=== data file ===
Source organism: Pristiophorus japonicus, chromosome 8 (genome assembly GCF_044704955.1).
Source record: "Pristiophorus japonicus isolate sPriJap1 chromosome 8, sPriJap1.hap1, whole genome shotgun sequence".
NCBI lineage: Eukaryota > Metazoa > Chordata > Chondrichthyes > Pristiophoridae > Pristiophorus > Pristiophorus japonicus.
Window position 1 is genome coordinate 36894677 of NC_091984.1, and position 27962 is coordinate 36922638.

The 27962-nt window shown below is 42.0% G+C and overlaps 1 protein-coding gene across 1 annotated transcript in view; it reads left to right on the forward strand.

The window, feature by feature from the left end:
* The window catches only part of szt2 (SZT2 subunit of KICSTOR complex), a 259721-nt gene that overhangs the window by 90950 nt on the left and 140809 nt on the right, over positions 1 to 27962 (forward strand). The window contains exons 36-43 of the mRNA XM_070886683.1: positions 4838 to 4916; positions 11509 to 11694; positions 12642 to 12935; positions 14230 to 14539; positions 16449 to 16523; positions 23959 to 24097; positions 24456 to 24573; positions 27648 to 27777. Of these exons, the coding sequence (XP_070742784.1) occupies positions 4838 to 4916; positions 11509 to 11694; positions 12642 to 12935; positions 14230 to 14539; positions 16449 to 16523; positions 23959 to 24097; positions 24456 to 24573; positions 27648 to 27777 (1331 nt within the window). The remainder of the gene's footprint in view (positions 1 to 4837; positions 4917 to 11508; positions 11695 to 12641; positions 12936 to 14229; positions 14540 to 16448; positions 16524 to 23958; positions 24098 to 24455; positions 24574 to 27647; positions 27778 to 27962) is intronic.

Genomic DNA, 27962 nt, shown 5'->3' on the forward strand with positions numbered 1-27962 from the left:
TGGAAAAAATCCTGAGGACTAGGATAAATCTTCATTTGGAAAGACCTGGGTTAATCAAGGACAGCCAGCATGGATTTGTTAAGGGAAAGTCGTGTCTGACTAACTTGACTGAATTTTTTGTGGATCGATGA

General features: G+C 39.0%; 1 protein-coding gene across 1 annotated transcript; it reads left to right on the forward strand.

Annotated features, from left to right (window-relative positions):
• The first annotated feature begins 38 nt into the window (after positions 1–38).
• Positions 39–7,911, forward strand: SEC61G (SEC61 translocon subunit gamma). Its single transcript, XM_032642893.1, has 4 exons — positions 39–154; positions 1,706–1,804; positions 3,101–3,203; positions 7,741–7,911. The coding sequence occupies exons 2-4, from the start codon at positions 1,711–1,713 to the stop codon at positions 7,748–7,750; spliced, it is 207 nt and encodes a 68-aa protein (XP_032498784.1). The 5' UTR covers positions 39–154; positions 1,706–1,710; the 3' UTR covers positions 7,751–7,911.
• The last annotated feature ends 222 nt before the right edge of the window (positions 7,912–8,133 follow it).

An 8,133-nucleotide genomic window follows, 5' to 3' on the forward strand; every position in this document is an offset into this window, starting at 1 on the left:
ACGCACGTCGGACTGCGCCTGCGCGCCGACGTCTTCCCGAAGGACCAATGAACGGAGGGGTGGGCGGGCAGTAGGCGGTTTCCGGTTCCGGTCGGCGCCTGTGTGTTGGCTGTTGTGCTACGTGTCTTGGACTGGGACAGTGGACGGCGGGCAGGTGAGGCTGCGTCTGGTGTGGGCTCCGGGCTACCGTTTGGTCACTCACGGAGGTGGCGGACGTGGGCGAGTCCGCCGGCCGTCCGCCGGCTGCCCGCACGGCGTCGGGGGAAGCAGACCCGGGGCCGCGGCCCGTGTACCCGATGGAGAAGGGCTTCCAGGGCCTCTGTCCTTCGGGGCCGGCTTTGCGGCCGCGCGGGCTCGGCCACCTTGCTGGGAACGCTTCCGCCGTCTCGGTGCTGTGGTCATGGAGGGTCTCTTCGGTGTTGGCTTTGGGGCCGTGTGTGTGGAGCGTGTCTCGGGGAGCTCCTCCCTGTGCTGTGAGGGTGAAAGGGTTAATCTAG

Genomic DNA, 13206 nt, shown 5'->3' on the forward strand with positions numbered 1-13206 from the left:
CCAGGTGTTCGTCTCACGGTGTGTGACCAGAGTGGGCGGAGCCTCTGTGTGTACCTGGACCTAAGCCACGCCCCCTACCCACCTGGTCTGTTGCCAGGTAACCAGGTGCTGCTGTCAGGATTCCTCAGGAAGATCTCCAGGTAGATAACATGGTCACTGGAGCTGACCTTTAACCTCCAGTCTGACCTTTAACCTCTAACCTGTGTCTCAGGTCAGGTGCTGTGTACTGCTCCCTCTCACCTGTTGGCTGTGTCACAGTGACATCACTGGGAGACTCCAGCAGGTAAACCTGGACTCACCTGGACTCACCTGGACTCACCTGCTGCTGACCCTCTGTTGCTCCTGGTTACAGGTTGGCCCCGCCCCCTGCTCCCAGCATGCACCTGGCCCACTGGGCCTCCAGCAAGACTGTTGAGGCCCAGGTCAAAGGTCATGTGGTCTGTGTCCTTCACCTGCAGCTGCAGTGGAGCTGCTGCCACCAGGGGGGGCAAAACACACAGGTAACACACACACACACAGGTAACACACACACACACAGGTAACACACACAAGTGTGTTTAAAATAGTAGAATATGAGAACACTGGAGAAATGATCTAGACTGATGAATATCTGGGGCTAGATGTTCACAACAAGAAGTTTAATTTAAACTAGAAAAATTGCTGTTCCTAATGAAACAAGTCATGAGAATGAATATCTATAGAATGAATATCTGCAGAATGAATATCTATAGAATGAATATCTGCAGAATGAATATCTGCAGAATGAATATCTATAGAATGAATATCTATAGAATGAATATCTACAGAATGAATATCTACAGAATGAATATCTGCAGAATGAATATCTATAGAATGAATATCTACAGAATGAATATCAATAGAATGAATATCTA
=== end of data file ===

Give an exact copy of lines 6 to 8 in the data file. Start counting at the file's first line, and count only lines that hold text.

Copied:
The window, feature by feature from the left end:
* The window catches only part of szt2 (SZT2 subunit of KICSTOR complex), a 259721-nt gene that overhangs the window by 90950 nt on the left and 140809 nt on the right, over positions 1 to 27962 (forward strand). The window contains exons 36-43 of the mRNA XM_070886683.1: positions 4838 to 4916; positions 11509 to 11694; positions 12642 to 12935; positions 14230 to 14539; positions 16449 to 16523; positions 23959 to 24097; positions 24456 to 24573; positions 27648 to 27777. Of these exons, the coding sequence (XP_070742784.1) occupies positions 4838 to 4916; positions 11509 to 11694; positions 12642 to 12935; positions 14230 to 14539; positions 16449 to 16523; positions 23959 to 24097; positions 24456 to 24573; positions 27648 to 27777 (1331 nt within the window). The remainder of the gene's footprint in view (positions 1 to 4837; positions 4917 to 11508; positions 11695 to 12641; positions 12936 to 14229; positions 14540 to 16448; positions 16524 to 23958; positions 24098 to 24455; positions 24574 to 27647; positions 27778 to 27962) is intronic.

Genomic DNA, 27962 nt, shown 5'->3' on the forward strand with positions numbered 1-27962 from the left: